Section 167(3) of the Constitution says the Constitutional Court:

  • is the highest court in all constitutional matters;
  • may decide only constitutional matters and issues connected with decisions on constitutional matters; and
  • makes the final decision whether a matter is a constitutional matter or
  • whether an issue is connected with a decision on a constitutional matter.

Section 167(4) goes on to give the Constitutional Court exclusive jurisdiction in deciding disputes about the powers and constitutional status of branches of government. Only the Constitutional Court may:

  • decide disputes between organs of state in the national or provincial sphere concerning the constitutional status, powers or functions of any of those organs of state;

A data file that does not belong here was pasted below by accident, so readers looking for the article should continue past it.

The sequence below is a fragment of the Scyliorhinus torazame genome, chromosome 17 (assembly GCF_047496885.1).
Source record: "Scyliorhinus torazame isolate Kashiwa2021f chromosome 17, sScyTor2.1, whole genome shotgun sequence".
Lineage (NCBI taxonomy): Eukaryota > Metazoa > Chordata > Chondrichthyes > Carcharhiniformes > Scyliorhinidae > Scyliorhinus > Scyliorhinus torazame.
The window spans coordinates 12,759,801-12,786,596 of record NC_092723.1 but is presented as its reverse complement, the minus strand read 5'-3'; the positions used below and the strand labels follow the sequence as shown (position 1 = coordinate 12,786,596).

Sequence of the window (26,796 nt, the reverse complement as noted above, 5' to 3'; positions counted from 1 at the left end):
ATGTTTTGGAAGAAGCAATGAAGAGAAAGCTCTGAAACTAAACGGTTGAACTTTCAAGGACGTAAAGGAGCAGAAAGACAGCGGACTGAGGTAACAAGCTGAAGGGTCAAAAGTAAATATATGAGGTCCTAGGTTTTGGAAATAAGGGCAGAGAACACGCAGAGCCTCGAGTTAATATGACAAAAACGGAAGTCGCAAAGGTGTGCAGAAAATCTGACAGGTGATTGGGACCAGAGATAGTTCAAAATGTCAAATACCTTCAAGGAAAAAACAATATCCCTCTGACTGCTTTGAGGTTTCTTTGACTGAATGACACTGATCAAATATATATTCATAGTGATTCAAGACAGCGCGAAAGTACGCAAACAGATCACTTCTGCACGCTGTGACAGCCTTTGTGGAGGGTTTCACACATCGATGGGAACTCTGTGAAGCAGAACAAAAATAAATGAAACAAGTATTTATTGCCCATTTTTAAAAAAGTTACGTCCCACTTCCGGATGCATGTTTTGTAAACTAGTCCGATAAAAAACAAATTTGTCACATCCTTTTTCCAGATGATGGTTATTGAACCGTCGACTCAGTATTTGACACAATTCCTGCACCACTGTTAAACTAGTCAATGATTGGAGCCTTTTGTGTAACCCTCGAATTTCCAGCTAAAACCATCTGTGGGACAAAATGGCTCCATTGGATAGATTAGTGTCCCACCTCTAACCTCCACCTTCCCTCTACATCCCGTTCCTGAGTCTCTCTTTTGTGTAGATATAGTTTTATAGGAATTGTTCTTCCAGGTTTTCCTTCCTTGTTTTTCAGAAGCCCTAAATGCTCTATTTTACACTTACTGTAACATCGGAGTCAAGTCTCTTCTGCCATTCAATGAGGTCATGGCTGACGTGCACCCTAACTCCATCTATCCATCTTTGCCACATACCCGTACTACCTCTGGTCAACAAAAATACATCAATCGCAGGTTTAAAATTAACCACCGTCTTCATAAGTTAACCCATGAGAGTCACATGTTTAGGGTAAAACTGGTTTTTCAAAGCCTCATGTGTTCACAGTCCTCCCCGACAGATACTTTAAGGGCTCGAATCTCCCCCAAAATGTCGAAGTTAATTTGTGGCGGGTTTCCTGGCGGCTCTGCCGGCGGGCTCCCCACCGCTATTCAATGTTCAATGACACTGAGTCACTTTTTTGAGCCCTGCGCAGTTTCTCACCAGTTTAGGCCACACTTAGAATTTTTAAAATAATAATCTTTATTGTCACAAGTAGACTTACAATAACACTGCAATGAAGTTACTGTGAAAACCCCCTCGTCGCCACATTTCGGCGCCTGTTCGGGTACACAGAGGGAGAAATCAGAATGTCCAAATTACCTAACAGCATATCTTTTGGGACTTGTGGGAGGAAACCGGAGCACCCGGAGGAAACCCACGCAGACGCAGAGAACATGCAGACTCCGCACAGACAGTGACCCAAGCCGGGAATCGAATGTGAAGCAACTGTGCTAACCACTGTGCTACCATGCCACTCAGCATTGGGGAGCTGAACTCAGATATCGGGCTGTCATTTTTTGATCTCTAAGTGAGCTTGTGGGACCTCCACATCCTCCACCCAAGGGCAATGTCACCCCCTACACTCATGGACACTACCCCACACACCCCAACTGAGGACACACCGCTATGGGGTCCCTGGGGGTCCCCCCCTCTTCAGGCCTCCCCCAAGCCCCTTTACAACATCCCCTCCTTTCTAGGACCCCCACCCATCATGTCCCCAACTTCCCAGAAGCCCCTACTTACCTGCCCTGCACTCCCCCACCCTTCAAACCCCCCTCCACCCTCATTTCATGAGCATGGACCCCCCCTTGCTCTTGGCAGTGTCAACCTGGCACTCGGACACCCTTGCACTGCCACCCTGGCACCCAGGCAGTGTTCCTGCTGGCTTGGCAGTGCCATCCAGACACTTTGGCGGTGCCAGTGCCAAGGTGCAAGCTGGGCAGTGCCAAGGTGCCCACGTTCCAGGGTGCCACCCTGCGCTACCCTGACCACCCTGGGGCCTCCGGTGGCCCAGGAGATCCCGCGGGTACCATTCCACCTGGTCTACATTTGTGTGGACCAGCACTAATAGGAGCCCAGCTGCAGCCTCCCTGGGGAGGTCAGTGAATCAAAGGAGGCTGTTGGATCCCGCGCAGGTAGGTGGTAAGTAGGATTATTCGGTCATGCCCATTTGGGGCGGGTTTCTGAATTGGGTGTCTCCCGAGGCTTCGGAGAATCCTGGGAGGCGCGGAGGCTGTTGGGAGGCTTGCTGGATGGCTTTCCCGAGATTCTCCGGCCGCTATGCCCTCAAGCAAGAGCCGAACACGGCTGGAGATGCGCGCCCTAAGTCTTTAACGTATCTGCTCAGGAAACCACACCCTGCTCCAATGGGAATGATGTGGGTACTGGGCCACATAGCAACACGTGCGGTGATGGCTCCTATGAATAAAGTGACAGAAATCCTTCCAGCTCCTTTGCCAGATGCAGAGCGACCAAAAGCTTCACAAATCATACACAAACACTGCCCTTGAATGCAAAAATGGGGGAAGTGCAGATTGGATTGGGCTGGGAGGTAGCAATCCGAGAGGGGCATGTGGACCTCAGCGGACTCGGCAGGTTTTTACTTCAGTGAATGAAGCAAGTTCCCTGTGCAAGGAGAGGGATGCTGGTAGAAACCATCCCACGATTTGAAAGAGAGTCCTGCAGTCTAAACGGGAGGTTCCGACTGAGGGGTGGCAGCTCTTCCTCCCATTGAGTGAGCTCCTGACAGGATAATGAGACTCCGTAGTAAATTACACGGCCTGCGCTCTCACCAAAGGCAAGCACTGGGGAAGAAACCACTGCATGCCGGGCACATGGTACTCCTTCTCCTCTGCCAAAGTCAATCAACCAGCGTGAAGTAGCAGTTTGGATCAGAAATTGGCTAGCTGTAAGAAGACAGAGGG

• decide on the constitutionality of any parliamentary or provincial Bill;
  • decide on the constitutionality of any amendment to the Constitution; and
  • decide that parliament or the president has failed to fulfil a constitutional obligation.

Of course, the duties that fall to the other courts are borne by the Constitutional Court too. All courts in South Africa have to apply the Constitution and the law “without fear, favour or prejudice” – section 165. And section 39(2) of the Bill of Rights makes special mention of the judiciary’s duty in interpreting and developing the law: it has to promote the spirit, purport and objects of the Bill of Rights.

In fact, the Constitutional Court, in the case of Carmichele v Minister of Safety and Security and another, held that the courts are “under a general duty to develop the common law when it deviates from the objectives of the country’s Bill of Rights”.


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